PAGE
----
Widener Center for Social Work Education’s clinic receives $660,000 grant
Crystal Reed, left, and Madgean Barosy, right, are the first two student interns under the Health Resources and Services Administration grant.
The Clinical Services for Vulnerable Adults clinic in Widener University's Center for Social Work Education was awarded a grant from the Health Resources and Services Administration (HRSA). Over four years, the clinic will receive a total of $660,000 through the HRSA Behavioral Health Workforce Education and Training grant to fund 10 social work student intern positions each year, as well as other needs in the clinic.
"We are a trauma-based clinic, and our goal is to work with people who have intellectual disabilities, people who are homeless or at risk of becoming homeless, as well as their families, friends and caregivers in an attempt to build a healthy support system for vulnerable adults," said Dr. Beth Barol, an associate dean in the Center for Social Work Education.
Social Work Counseling Services (SWCS) in the Center for Social Work Education was created in 2000 as a university and community partnership dedicated to improving the quality of life for Chester residents. In 2013, the Clinical Services for Vulnerable Adults was created under the SWCS umbrella to increase the number of social workers serving people with intellectual disabilities. Today, the clinic provides services both on campus and in the field at Salvation Army, Stinson Towers and other locations.
Barol said the grant money will allow the Clinical Services for Vulnerable Adults clinic (CSVA) to assist more individuals in the Chester community, as well as expand the number of student interns who will get a hands-on clinical experience under the supervision of trained faculty. The grant will fund a system in which interns will receive training and then be able to help mentor new interns in the coming semesters.
"This grant is really around workforce development," said Shanna Williams, director of CSVA. "We want students to leave the university excited to do this work. We want them to be dedicated to vulnerable and oppressed populations, and under our supervision, we want them to develop a compassion and love for the work they do."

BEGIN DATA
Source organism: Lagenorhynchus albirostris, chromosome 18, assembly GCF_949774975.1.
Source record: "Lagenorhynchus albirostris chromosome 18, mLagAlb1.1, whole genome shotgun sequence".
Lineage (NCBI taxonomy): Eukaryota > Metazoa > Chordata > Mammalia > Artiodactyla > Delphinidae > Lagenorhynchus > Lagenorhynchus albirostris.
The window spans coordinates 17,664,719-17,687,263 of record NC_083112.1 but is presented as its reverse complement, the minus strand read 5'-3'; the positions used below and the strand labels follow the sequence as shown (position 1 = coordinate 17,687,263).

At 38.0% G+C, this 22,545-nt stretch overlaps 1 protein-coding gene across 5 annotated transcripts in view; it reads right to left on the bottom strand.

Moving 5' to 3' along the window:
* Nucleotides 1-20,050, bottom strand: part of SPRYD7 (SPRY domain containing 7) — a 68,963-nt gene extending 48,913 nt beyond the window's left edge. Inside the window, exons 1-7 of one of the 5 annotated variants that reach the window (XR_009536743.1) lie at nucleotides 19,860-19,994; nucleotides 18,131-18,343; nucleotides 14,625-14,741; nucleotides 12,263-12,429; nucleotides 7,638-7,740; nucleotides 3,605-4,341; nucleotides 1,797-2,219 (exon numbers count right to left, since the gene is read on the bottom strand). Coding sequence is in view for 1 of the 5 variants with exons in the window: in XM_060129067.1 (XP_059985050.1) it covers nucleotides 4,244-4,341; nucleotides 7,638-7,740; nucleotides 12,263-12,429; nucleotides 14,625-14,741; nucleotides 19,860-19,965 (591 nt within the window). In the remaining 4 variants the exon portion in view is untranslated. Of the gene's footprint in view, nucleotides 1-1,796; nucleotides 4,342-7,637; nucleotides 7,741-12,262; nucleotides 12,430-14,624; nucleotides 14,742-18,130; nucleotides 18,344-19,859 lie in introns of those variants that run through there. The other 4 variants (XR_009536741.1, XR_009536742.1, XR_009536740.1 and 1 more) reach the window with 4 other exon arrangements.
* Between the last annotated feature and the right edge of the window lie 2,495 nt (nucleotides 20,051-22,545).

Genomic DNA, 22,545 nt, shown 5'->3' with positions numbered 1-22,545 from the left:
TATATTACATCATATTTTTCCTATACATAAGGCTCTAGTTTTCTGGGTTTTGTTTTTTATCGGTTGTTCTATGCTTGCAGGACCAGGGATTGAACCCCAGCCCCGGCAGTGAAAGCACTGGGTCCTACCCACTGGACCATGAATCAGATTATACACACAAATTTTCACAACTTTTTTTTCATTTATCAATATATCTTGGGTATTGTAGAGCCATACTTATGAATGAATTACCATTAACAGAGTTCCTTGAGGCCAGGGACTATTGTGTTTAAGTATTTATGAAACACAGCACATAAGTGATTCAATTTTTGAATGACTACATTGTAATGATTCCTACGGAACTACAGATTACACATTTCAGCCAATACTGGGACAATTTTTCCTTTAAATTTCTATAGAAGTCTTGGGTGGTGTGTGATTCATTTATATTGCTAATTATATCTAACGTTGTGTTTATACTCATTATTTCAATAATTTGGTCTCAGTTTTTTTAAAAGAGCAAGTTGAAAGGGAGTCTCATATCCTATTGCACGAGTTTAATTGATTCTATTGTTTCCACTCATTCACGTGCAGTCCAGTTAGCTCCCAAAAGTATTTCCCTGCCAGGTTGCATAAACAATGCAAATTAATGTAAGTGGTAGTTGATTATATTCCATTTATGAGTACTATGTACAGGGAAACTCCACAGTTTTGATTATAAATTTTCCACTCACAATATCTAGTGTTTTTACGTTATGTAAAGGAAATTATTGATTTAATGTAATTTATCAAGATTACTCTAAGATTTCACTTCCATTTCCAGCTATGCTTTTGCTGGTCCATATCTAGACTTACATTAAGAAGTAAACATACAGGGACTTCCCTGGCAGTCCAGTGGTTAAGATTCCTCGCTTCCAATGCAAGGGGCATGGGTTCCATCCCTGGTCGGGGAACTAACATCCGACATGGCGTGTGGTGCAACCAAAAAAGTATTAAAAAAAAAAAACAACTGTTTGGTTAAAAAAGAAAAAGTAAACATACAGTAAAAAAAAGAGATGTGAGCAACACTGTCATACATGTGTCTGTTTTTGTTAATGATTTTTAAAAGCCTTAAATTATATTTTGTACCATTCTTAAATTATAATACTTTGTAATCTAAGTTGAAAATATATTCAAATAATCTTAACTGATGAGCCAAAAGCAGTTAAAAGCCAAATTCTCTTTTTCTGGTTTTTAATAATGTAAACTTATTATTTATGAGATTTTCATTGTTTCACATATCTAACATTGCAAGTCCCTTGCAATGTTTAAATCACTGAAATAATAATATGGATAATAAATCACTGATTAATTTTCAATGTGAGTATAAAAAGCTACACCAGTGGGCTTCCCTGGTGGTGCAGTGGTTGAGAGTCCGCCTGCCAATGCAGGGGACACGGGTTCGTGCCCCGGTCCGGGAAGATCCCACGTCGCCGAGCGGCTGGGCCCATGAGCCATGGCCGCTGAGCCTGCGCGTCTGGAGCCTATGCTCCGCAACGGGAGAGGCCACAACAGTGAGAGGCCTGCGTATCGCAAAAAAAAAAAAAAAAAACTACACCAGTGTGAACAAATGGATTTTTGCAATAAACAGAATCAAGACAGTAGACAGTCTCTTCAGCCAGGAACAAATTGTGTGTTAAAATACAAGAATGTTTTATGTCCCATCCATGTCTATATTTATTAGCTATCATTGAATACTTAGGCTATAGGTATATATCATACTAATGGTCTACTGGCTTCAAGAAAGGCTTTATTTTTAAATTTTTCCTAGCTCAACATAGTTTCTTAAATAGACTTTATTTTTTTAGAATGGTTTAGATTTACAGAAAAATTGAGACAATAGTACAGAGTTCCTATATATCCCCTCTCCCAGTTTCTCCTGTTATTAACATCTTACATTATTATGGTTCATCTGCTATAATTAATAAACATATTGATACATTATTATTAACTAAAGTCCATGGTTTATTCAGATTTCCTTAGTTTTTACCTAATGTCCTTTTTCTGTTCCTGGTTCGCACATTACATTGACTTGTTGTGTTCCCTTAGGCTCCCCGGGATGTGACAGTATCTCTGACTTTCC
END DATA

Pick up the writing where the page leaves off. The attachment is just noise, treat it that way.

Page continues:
The first two student interns have already begun seeing clients and are excited about the additional resources that will come with the grant funding. Madgean Barosy, an online Masters in Social Work student, said she is grateful for the assistance and hopes to give back to the community.
"I've always had hardships in life, but what helped me were people who I felt were unofficial social workers in my life," she said. "Having that kind of experience with people really makes you want to give back and put yourself in a position where you can provide for others in the way they provided for you."
Crystal Reed, a dual degree Masters in Social Work and Human Sexuality Education student, said she is most excited to see how the clinic will evolve with the help of the additional funding. She feels fortunate to be a part of clinic's beginning stages and to witness its process. She believes this is a one-of-a-kind experience where interns will simultaneously gain clinical and program development skills.
Widener University is a private, metropolitan university that connects curricula to social issues through civic engagement. Dynamic teaching, active scholarship, personal attention, leadership development and experiential learning are key components of the Widener experience. A comprehensive doctorate-granting university, Widener comprises seven schools and colleges that offer liberal arts and sciences, professional and pre-professional curricula leading to associate, baccalaureate, master's and doctoral degrees. Visit the university website, http://www.widener.edu/